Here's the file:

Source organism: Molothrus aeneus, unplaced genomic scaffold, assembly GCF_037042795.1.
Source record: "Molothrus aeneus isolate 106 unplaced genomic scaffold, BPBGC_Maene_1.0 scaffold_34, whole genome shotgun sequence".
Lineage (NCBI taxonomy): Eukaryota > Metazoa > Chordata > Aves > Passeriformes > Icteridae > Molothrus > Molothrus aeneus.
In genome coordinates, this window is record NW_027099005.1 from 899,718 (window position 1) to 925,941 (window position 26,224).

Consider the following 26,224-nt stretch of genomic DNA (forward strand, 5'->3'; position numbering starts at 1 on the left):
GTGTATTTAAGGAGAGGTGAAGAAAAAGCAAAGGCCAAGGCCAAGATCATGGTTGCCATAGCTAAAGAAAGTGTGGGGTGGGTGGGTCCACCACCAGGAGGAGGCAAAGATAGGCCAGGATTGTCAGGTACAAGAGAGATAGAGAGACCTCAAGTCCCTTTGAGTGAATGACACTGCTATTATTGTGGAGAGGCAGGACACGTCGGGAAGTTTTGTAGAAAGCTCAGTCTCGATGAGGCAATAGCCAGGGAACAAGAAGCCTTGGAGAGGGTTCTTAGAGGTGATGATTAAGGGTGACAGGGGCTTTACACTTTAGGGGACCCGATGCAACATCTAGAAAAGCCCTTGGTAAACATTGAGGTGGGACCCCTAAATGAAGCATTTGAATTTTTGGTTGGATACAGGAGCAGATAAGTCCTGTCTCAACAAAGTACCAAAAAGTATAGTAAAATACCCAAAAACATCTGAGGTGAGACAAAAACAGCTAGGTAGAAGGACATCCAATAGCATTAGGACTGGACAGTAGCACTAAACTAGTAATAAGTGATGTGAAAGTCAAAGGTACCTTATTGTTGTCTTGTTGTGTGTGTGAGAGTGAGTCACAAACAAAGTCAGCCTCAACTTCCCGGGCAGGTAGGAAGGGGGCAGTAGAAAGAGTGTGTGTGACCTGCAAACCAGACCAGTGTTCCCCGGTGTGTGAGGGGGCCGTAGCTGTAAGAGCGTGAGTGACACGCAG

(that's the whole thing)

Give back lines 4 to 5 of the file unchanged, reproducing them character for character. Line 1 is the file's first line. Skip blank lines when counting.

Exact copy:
In genome coordinates, this window is record NW_027099005.1 from 899,718 (window position 1) to 925,941 (window position 26,224).

Consider the following 26,224-nt stretch of genomic DNA (forward strand, 5'->3'; position numbering starts at 1 on the left):